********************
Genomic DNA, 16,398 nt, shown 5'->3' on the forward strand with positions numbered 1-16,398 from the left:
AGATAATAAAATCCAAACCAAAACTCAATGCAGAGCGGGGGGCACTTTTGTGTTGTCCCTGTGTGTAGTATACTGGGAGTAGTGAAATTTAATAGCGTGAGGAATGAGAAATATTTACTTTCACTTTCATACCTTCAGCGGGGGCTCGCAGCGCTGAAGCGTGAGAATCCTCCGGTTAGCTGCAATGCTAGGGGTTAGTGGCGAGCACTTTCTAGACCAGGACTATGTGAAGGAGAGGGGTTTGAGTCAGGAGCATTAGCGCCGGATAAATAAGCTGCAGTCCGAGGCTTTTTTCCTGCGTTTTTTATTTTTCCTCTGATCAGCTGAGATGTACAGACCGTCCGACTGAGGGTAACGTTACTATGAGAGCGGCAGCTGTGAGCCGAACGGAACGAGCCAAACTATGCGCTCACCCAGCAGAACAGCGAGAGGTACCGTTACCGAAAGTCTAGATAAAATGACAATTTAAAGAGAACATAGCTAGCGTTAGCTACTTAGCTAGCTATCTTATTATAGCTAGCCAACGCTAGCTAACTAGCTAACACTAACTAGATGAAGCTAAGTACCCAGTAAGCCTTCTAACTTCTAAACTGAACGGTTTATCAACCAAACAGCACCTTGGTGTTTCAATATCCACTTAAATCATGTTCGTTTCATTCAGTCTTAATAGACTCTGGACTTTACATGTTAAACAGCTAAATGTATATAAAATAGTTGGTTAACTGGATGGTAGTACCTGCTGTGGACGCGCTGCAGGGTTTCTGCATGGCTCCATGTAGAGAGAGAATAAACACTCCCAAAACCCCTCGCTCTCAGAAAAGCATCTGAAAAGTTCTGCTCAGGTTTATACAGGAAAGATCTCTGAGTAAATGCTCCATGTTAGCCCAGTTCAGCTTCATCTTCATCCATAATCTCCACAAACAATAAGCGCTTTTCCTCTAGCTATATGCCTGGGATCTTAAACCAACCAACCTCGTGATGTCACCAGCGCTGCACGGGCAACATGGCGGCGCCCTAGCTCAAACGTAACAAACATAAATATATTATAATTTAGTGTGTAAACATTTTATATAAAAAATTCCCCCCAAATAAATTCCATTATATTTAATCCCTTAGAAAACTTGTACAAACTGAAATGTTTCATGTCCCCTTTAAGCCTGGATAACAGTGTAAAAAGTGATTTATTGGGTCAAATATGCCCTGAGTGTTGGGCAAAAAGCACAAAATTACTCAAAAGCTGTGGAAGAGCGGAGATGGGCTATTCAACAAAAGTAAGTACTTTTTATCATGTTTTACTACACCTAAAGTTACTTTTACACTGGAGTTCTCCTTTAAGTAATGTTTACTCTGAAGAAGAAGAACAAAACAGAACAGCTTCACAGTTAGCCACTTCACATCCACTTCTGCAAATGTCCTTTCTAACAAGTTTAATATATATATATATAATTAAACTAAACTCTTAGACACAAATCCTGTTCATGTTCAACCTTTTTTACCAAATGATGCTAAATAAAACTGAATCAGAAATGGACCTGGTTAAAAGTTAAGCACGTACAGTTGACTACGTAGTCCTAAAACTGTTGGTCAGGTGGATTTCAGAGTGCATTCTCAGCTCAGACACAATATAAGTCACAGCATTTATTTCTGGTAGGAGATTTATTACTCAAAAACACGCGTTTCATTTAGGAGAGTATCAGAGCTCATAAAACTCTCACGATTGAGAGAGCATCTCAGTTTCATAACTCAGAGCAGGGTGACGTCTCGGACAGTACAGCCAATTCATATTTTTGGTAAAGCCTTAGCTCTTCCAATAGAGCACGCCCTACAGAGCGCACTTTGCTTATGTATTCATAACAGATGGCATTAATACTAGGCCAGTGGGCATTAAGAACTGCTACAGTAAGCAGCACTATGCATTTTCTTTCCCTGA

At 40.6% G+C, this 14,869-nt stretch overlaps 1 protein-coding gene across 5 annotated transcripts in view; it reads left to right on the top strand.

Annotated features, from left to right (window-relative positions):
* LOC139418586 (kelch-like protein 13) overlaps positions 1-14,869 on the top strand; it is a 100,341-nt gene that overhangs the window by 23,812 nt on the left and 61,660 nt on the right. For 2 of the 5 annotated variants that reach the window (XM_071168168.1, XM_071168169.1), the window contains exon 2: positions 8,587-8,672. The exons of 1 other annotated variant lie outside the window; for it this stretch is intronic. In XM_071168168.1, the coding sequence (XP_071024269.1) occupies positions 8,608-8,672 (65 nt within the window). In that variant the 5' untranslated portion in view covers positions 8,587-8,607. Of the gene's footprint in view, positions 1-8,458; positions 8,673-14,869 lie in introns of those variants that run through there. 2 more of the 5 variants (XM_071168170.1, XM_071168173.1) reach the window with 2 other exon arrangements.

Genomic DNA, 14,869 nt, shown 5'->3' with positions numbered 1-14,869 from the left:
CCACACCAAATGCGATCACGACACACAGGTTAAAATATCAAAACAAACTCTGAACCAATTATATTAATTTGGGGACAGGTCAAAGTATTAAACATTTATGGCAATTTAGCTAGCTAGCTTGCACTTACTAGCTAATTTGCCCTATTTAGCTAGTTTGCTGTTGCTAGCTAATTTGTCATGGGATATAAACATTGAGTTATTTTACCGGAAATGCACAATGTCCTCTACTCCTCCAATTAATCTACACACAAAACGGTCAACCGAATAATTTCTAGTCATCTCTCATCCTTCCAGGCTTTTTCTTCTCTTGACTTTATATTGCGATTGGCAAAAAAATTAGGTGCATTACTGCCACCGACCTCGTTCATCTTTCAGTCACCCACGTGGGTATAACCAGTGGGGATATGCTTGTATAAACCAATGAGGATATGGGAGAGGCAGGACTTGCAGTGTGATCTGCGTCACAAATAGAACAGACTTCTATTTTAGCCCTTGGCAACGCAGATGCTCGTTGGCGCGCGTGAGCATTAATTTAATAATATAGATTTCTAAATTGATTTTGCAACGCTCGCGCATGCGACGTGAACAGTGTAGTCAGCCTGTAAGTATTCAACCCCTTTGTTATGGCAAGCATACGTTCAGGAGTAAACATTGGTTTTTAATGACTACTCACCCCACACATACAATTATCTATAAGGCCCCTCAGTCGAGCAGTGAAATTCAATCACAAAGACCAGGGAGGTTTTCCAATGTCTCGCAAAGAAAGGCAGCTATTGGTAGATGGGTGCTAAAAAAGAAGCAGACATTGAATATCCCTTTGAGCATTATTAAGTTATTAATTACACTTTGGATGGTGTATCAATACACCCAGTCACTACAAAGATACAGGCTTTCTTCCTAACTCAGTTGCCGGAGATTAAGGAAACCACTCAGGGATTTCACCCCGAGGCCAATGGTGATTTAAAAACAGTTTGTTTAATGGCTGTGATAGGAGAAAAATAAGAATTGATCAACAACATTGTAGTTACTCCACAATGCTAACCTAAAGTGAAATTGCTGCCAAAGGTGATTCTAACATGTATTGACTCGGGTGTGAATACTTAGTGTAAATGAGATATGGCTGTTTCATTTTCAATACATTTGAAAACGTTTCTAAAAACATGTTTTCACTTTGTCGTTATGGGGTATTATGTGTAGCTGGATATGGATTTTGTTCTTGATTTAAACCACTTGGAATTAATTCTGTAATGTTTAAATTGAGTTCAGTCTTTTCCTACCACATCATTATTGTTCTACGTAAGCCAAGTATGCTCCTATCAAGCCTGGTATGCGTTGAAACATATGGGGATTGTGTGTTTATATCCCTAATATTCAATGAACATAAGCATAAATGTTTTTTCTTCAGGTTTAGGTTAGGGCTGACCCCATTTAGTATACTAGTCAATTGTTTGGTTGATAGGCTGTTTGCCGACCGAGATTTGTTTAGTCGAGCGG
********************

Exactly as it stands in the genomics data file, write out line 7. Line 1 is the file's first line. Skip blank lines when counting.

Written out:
CCACACCAAATGCGATCACGACACACAGGTTAAAATATCAAAACAAACTCTGAACCAATTATATTAATTTGGGGACAGGTCAAAGTATTAAACATTTATGGCAATTTAGCTAGCTAGCTTGCACTTACTAGCTAATTTGCCCTATTTAGCTAGTTTGCTGTTGCTAGCTAATTTGTCATGGGATATAAACATTGAGTTATTTTACCGGAAATGCACAATGTCCTCTACTCCTCCAATTAATCTACACACAAAACGGTCAACCGAATAATTTCTAGTCATCTCTCATCCTTCCAGGCTTTTTCTTCTCTTGACTTTATATTGCGATTGGCAAAAAAATTAGGTGCATTACTGCCACCGACCTCGTTCATCTTTCAGTCACCCACGTGGGTATAACCAGTGGGGATATGCTTGTATAAACCAATGAGGATATGGGAGAGGCAGGACTTGCAGTGTGATCTGCGTCACAAATAGAACAGACTTCTATTTTAGCCCTTGGCAACGCAGATGCTCGTTGGCGCGCGTGAGCATTAATTTAATAATATAGATTTCTAAATTGATTTTGCAACGCTCGCGCATGCGACGTGAACAGTGTAGTCAGCCTGTAAGTATTCAACCCCTTTGTTATGGCAAGCATACGTTCAGGAGTAAACATTGGTTTTTAATGACTACTCACCCCACACATACAATTATCTATAAGGCCCCTCAGTCGAGCAGTGAAATTCAATCACAAAGACCAGGGAGGTTTTCCAATGTCTCGCAAAGAAAGGCAGCTATTGGTAGATGGGTGCTAAAAAAGAAGCAGACATTGAATATCCCTTTGAGCATTATTAAGTTATTAATTACACTTTGGATGGTGTATCAATACACCCAGTCACTACAAAGATACAGGCTTTCTTCCTAACTCAGTTGCCGGAGATTAAGGAAACCACTCAGGGATTTCACCCCGAGGCCAATGGTGATTTAAAAACAGTTTGTTTAATGGCTGTGATAGGAGAAAAATAAGAATTGATCAACAACATTGTAGTTACTCCACAATGCTAACCTAAAGTGAAATTGCTGCCAAAGGTGATTCTAACATGTATTGACTCGGGTGTGAATACTTAGTGTAAATGAGATATGGCTGTTTCATTTTCAATACATTTGAAAACGTTTCTAAAAACATGTTTTCACTTTGTCGTTATGGGGTATTATGTGTAGCTGGATATGGATTTTGTTCTTGATTTAAACCACTTGGAATTAATTCTGTAATGTTTAAATTGAGTTCAGTCTTTTCCTACCACATCATTATTGTTCTACGTAAGCCAAGTATGCTCCTATCAAGCCTGGTATGCGTTGAAACATATGGGGATTGTGTGTTTATATCCCTAATATTCAATGAACATAAGCATAAATGTTTTTTCTTCAGGTTTAGGTTAGGGCTGACCCCATTTAGTATACTAGTCAATTGTTTGGTTGATAGGCTGTTTGCCGACCGAGATTTGTTTAGTCGAGCGG